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Influence of age on behavioral, immune and endocrine responses to the T-cell superantigen staphylococcal enterotoxin A

Authors

  • Rachel A. Kohman,

    1. Department of Pharmacy and Toxicology, Environmental and Occupational Health Sciences Institute, Rutgers University, Piscataway, NJ 08854, and University of Medicine and Dentistry of New Jersey, Piscataway, NJ 08854, USA
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  • Beth Crowell,

    1. Department of Cell Biology and Neuroscience, Rutgers University, Piscataway, NJ 08854, and University of Medicine and Dentistry of New Jersey, Piscataway, NJ 08854, USA
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  • Daniella Urbach-Ross,

    1. Department of Pharmacy and Toxicology, Environmental and Occupational Health Sciences Institute, Rutgers University, Piscataway, NJ 08854, and University of Medicine and Dentistry of New Jersey, Piscataway, NJ 08854, USA
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  • Alexander W. Kusnecov

    1. Department of Pharmacy and Toxicology, Environmental and Occupational Health Sciences Institute, Rutgers University, Piscataway, NJ 08854, and University of Medicine and Dentistry of New Jersey, Piscataway, NJ 08854, USA
    2. Department of Psychology, Behavioral Neuroscience Program, Rutgers University, Piscataway, NJ 08854, and University of Medicine and Dentistry of New Jersey, Piscataway, NJ 08854, USA
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Dr A. W. Kusnecov, 3Department of Psychology, as above.
E-mail: kusnecov@rci.rutgers.edu

Abstract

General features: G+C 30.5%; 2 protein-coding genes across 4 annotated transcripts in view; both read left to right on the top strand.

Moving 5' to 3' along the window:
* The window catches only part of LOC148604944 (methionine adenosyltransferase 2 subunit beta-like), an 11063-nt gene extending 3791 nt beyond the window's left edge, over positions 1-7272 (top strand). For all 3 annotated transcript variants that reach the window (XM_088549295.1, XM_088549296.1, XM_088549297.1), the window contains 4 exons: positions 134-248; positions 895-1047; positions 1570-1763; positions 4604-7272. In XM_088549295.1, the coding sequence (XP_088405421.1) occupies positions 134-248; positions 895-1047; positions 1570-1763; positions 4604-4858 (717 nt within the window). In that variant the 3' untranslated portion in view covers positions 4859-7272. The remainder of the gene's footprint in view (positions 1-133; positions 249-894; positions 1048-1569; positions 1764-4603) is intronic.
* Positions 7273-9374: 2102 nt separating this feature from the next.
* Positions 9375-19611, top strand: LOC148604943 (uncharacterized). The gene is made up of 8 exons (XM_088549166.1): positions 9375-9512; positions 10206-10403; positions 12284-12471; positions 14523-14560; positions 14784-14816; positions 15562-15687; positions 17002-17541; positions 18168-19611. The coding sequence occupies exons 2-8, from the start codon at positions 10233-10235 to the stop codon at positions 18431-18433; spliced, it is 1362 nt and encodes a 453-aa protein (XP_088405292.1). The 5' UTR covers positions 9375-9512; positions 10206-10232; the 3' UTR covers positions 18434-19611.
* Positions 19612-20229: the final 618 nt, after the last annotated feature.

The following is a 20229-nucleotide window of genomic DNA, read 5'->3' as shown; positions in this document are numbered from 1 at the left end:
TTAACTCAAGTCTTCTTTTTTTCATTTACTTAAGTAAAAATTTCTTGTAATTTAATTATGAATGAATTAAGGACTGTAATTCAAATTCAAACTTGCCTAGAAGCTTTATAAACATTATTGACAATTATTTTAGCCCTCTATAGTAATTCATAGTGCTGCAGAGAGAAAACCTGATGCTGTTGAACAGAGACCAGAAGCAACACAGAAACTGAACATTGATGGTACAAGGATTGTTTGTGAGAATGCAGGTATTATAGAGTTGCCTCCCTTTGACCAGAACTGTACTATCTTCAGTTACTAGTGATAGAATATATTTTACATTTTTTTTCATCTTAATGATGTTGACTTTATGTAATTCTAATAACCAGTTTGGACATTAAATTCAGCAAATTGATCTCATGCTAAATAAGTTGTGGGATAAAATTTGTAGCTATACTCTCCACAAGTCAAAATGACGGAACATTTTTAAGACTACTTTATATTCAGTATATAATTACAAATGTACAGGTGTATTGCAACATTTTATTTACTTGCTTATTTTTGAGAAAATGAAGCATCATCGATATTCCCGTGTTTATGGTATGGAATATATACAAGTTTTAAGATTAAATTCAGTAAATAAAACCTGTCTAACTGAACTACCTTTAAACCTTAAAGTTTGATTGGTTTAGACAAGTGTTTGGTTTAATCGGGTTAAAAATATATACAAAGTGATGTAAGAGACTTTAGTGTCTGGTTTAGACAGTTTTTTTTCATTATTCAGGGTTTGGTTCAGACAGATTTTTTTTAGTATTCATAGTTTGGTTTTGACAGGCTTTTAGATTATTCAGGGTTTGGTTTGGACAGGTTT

Aged subjects are more vulnerable to administration of the endotoxin lipopolysaccharide, but research on age-associated sensitivity to other immune stimulants has been limited. The current study examined the effects of administering the superantigen, staphylococcal enterotoxin A (SEA), to young (4-month-old) and aged (20-month-old) male C57BL/6J mice on consumption of a novel liquid, cytokine production, corticosterone levels, and expression of central mRNA levels of cytokines and corticotropin-releasing hormone. SEA produced exaggerated hypophagia in aged mice, as they showed decreased consumption that persisted for 24 h. SEA increased hypothalamic mRNA levels of interleukin-1β in the aged, but not the young, mice 2 h after administration. No differences in cytokine expression were observed 24 h after SEA. Both age groups showed increased plasma corticosterone levels 2 h after SEA administration. However, 24 h after SEA exposure the aged, but not the young, mice showed an augmented corticosterone response to the consumption test. Collectively, these data show that aging may exacerbate the behavioral and neuroinflammatory response to superantigen exposure. Further, the present study suggests that immune activation may result in delayed alterations in stress-induced corticosterone production in aged subjects.

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